Shortened Bytecode With Functions Highlighted 0x608060405234801561001057600080fd5b50604051602080610d628339810180604052602081101561003057600080fd5b5051336000908152602081905260409020600190556100578164010000000061005e810204565b5050610114565b3360009081526020819052604081205460011461007a57600080fd5b600160a060020a03821615156100f157604080517f08c379a000000000000000000000000000000000000000000000000000000000815260206004820152601f60248201527f64732d70726f78792d63616368652d616464726573732d726571756972656400604482015290519081900360640190fd5b5060018054600160a060020a038316600160a060020a0319909116178155919050565b610c3f806101236000396000f3fe6080604052600436106100a3576000357c010000000000000000000000000000000000000000000000000000000090048063
Note: 78e111f6 gets used twice in the bytecode we will change both.
Changing Function Selectors
We can change the 4-byte function selectors in our bytecode to any desired value, with one notable exception. Depending on how the bytecode is compiled, the compiler may optimize it in order to improve the speed at which functions are called. If the bytecode you are modifying has a small number of functions, you may be able to ignore this optimization. However, this is often not the case.
For example, the Weth9 contract uses a
if (var0 == "function selector" operation to find the correct function selector, while our example Mev Bot contract uses an
if (0x78e111f6 > var0) statement first then a
if (var0 == "function selector" to find the function selector. This is because the Mev Bot contract was optimized to use less gas when looking up functions.
Because of this optimization, we must take it into account when modifying our bytecode.
Note: Complicated and heavily optimized contracts may have nested if statements adding to complexity.
In our example, we need to pick a new function that is either smaller or larger than the numerical midpoint function, depending on whether the original function was smaller or larger than the midpoint function. For instance, if the midpoint function is
0x78e111f6 and we want to replace
0x1cff79cd, we need to choose a hex number that is smaller than
0x78e111f6. If we want to replace
0x9c52a7f1, we need to choose a hex number that is larger than
0x78e111f6. However, we can also change the midpoint function itself. Keep in mind, though, that because the bytecode has already been compiled, changing the midpoint function will not change the order of the functions or which functions are greater than or less than the midpoint function. For example, if we change the midpoint function to the largest possible hex number
0xffffffff, we can choose any new hash function for
0x1cff79cd, but we won’t be able to use any hex number for
0x9c52a7f1, because there is no function that is greater than
0xffffffff. Similarly, if we set the midpoint function to
0x00000000, only functions that were originally bigger than the original midpoint would be changeable. It’s also worth noting that changing two or more hashes to the same hash can create unique scenarios that may not be desirable.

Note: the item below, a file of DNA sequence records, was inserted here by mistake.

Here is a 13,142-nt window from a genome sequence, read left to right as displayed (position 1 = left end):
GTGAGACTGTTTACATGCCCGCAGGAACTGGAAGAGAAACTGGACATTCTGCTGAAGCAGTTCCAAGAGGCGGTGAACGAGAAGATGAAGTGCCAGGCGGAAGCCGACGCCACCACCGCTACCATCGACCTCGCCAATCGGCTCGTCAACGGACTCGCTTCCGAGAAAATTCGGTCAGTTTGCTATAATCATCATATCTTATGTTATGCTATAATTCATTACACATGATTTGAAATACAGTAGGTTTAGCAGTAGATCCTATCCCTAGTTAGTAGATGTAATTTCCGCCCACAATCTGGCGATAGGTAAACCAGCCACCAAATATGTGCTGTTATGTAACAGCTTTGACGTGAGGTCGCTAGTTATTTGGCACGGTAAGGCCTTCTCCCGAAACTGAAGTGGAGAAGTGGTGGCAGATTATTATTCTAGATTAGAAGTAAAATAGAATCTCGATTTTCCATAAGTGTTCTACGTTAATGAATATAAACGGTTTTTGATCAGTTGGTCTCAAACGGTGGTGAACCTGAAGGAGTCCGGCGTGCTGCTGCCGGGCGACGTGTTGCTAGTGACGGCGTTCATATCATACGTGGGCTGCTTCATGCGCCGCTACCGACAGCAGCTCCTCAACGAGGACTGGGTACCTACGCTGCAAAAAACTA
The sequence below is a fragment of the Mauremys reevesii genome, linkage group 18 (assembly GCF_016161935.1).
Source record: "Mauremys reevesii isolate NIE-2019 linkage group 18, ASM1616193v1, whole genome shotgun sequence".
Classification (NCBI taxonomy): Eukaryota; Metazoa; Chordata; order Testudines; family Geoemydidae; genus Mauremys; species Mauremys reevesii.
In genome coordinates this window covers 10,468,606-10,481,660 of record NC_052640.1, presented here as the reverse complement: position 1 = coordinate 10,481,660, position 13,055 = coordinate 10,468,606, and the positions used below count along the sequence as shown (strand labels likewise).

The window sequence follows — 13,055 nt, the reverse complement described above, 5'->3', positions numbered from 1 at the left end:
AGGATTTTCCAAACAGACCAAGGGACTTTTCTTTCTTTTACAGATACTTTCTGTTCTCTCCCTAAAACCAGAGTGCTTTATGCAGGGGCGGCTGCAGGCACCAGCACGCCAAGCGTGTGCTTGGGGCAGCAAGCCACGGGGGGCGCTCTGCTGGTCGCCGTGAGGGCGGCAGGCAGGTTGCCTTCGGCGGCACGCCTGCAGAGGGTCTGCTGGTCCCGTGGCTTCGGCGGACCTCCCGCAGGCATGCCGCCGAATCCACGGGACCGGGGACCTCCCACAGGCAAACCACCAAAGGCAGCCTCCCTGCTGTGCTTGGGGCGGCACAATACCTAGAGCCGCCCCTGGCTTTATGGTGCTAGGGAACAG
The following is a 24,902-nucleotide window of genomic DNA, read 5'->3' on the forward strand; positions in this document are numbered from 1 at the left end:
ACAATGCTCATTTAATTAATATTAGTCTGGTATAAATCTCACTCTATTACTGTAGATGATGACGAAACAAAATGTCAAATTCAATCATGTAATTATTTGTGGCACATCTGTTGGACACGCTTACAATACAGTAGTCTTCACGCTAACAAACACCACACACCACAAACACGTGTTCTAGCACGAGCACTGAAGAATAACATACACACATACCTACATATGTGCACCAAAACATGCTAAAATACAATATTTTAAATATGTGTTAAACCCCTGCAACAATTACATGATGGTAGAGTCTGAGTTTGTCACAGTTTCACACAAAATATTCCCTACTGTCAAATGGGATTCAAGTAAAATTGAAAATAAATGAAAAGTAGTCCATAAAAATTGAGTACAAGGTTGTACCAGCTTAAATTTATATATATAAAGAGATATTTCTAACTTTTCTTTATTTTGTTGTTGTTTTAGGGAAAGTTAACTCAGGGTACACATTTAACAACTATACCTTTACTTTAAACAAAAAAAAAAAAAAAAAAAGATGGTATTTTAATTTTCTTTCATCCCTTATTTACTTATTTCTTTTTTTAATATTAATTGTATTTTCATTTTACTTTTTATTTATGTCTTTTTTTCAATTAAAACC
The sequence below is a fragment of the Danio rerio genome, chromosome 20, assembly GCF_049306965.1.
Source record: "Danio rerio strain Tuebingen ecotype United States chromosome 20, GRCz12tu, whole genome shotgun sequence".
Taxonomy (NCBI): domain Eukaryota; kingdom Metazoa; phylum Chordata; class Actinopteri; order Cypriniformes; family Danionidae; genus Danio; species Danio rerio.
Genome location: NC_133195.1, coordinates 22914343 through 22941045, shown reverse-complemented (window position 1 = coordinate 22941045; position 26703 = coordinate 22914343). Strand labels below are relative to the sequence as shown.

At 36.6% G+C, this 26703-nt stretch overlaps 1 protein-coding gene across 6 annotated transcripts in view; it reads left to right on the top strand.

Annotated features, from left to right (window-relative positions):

Now that we have changed one or all of the function hashes in our smart contract, we can deploy it using a tool that allows us to send a transaction with the data field. Some popular options include ethersJS with hardhat or 0xPhaze’s ABI Playground. Once the transaction is mined, you can use your contract with the updated function hashes.
You can call the functions in your contract by creating your own transaction data, or by using a devloper-friendly tool such as hardhat. Keep in mind that the functions will still perform the same tasks as before, but will now have different function selectors.
Overall, changing the function hashes in a smart contract allows you to deploy an updated version of the contract, while still retaining its original functionality.
The main reason for changing a function selector in bytecode which I detailed in the My Usecase section is to obfuscate the functions and their purposes. This can help prevent others from easily identifying and interacting with your contract, and make it harder for them to attack it. For example, there are databases like the 4byte database that contain hashes of well-known functions from verified code and GitHub projects, which makes it easier for people to see what functions a contract uses and interact with them without having the source code. By changing the function selectors, you can make it more difficult for others to detect and access your contract while still using the same bytecode.
Note: An easier way to change function selectors if you have the source code is to change the function names before compilation.
One potential consequence of this knowledge is the potential for malicious use. Because we can change the function hash to any value we want, it is possible to change it to a common function found in databases. This could be a problem if you trust a contract solely based on the function name appearing in a service like Etherscan, MetaMask, or any other wallet provider. Etherscan will only look at the function hash in the transaction data field and assign the function name without verifying the contract. Additionally, this vulnerability can be exploited by creating a function with the same name and parameters in the contract’s source code. Anyone aware of this possibility should be able to avoid falling victim to this trick, but it is important to keep this potential vulnerability in mind for those who use and trust these tools.
I hope you enjoyed this novel approach to modifying post-compiled EVM bytecode function selectors. I couldn’t find any other information on this topic online, so I decided to share what I’ve learned. If anyone else has discovered this, or if you have any questions or feedback, feel free to reach out to me. Thanks for reading!